David Adjaye has revealed its plans for a new museum of the history of espionage, SPYSCAPE, which will feature significant interactive content. SPYSCAPE will cover 60,K SqFt, and will be located near Times Square. For the project, our friends at Adjaye Associates draw inspiration from spaces occupied by various spy organizations of the world; the interiors will resemble a small town with spaces unfolding beneath a vaulted canopy. SPYSCAPE will also be notable for its variously unique lighting strategies, and the use of materials such as smoked glass, fiber cement, acoustic paneling, and mirror-/weather-polished steel to foster a sense of wonder and observation. Says Lucy Tilley, Associate Director for Adjaye Associates, “We have been able to challenge the traditional museum typology with a design that creates a new model of visitor experience which straddles the physical and digital worlds.”
The new home of WeWork, a company which provides freelancers, startups and small businesses with shared workplace communities will exist at Dock 72 at the Brooklyn Navy Yard, and will take up 222,K SqFt over 17-storeys. The substantial amenities of the building will be curated by WeWork, and will include a 13,K SqFt food hall, a 15,K SqFt health & wellness center, an open lawn with sporting equipment, and a conference center. For the design of the building, our friends at S9 Architecture has drawn influence from the Navy Yard’s maritime history, and the building’s massing resembles historic ships built on that site. The structure is a storm-proofed with a set of twenty 42′-tall V-shaped steel columns.
Today ground is broken on a 336,K SqFt office building in Staten Island with a bocce court, and a 40,K SqFt rooftop farm, which will provide produce for the building’s social enterprise restaurant – Pienza, Pizza, Pasta and Porchetta – that will donate all of its proceeds to charity. The eight-storey structure. aiming for LEED Silver Certification, is part of Staten Island’s Teleport campus in Bloomfield, near Arthur Kill. The south side of the building, designed by our friends at CetraRuddy, will slope sharply towards the ground, and this will minimize solar heat gain; its north side will angle up to draw in rays. The interior is also of note, featuring, as it will, a double-heght lobby in Italian marble. The same can be said of the outlying area, where the building’s developers, Nicotra, are working with specialists from Napa Valley on a vineyard.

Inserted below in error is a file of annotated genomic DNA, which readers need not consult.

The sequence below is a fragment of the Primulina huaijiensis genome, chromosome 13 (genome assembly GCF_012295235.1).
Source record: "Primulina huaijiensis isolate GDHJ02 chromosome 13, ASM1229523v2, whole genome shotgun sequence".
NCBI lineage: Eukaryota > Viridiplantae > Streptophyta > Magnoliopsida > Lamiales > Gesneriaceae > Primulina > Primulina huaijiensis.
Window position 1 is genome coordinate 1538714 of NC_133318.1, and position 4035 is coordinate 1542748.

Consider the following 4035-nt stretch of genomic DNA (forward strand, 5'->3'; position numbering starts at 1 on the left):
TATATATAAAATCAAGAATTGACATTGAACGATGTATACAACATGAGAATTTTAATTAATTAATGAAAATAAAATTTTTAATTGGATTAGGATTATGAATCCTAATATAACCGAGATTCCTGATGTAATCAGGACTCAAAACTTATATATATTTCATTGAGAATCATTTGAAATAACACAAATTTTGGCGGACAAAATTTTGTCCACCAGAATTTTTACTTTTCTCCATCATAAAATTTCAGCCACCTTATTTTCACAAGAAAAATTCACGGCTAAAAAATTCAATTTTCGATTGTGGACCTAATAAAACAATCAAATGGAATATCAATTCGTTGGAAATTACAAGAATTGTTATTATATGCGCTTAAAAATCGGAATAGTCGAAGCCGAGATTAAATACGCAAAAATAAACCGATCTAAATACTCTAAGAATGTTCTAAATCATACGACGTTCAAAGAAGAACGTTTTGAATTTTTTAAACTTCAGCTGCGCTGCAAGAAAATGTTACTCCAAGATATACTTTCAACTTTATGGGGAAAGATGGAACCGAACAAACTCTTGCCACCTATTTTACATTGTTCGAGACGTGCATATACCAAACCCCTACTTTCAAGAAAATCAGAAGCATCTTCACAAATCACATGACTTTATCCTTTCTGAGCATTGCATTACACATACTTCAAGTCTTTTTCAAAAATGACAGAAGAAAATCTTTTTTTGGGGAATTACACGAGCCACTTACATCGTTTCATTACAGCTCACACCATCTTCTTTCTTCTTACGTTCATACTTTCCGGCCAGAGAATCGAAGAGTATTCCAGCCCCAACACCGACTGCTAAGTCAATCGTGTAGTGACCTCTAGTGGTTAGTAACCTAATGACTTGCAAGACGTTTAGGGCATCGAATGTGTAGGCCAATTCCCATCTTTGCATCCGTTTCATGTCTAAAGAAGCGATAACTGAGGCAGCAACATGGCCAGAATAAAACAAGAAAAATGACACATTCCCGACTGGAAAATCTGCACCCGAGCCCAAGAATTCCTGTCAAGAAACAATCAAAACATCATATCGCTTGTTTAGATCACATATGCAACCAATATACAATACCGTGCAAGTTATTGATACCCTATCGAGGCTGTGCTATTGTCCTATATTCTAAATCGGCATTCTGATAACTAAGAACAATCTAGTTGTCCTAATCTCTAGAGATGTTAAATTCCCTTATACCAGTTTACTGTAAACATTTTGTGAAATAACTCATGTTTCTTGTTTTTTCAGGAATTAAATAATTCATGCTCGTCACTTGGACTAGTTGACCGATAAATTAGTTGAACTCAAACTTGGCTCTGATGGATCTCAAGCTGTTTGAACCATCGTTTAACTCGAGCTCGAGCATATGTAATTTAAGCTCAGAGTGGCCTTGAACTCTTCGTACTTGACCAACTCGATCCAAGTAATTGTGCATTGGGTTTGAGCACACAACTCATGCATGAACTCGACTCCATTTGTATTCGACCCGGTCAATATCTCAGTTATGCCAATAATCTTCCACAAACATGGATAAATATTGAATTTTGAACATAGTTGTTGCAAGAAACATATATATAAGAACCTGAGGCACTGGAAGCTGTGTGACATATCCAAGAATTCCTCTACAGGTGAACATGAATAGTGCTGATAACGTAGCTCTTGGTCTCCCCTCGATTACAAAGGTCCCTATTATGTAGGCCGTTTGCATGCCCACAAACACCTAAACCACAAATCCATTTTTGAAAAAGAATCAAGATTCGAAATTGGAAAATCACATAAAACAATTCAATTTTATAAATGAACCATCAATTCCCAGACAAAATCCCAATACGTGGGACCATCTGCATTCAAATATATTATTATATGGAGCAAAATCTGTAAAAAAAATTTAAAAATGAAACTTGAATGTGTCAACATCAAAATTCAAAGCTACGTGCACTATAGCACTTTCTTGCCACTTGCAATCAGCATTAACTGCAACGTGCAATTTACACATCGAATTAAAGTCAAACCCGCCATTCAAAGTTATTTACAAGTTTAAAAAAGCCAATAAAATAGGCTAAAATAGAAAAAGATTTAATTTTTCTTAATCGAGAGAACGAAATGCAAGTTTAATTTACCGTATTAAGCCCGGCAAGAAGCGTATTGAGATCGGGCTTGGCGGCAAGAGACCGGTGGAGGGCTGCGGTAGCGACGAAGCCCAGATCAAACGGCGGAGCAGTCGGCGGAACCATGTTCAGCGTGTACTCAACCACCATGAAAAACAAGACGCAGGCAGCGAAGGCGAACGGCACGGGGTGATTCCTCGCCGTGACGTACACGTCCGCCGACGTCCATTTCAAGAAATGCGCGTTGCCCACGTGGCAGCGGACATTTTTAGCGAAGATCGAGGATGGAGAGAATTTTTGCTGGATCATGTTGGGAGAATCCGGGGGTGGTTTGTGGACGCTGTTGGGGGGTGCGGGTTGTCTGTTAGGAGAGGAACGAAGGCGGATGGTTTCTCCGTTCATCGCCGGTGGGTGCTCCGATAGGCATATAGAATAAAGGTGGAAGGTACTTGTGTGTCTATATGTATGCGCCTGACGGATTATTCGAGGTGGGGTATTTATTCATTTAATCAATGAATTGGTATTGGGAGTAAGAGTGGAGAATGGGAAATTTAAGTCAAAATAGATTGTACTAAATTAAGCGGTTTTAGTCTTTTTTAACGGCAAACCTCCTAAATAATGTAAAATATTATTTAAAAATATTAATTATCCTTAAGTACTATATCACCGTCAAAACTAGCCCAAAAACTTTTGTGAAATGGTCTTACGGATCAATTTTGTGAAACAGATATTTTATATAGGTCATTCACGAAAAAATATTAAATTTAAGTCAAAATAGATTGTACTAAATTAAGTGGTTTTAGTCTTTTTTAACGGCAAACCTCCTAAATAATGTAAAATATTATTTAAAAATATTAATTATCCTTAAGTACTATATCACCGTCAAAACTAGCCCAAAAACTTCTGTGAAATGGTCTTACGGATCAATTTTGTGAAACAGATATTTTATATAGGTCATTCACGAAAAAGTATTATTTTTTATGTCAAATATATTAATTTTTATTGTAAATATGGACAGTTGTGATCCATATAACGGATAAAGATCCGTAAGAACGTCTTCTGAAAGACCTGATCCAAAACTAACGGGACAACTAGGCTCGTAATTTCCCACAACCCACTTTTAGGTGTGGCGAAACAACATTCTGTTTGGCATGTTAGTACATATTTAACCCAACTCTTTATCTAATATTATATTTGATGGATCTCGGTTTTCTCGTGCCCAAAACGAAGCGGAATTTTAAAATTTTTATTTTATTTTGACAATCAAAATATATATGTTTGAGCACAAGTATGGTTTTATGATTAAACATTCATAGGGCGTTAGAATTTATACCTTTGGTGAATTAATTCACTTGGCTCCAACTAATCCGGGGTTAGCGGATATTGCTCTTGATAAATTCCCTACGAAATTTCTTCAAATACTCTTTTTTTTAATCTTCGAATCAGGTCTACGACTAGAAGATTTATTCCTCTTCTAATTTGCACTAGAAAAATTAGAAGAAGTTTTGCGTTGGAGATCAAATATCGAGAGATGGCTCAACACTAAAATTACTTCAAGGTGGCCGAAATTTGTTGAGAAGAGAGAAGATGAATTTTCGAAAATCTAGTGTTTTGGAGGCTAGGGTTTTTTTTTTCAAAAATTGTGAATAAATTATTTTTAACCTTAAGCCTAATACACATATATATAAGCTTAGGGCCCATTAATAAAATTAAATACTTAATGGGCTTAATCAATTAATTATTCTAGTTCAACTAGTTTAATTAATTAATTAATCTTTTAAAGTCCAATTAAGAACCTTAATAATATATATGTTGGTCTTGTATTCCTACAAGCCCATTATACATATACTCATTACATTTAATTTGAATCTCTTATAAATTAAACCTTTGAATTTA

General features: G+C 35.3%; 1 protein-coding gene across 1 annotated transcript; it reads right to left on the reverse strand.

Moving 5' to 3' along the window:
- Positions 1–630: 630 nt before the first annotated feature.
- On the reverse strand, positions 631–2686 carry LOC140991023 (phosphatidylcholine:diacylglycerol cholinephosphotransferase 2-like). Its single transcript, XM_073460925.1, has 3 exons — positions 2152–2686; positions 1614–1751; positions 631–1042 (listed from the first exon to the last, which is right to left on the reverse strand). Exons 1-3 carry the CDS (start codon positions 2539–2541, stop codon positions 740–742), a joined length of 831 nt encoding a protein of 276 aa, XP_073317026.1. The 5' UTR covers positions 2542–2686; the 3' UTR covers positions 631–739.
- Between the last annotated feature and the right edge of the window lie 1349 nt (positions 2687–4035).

Our friends at Rafael Viñoly Architects have a new tower in the works at 125 Greenwich Street in Manhattan’s Financial District. The glass-clad tower will rise 88 storeys/912′ and will house luxury condos with interiors designed by March & White, a British firm which, interestingly, primarily designs superyachts; accordingly, the interiors will draw inspiration from the interiors of such sea vessels. The tower is grounded by dual exposed concrete column which all for floorplates without columns. The building’s top three floors will feature a spa, 50-foot lap pool, and a fitness center with a yoga studio and training room. As yet not much is known about the building’s relationship to the street as there are no images of the ground condition.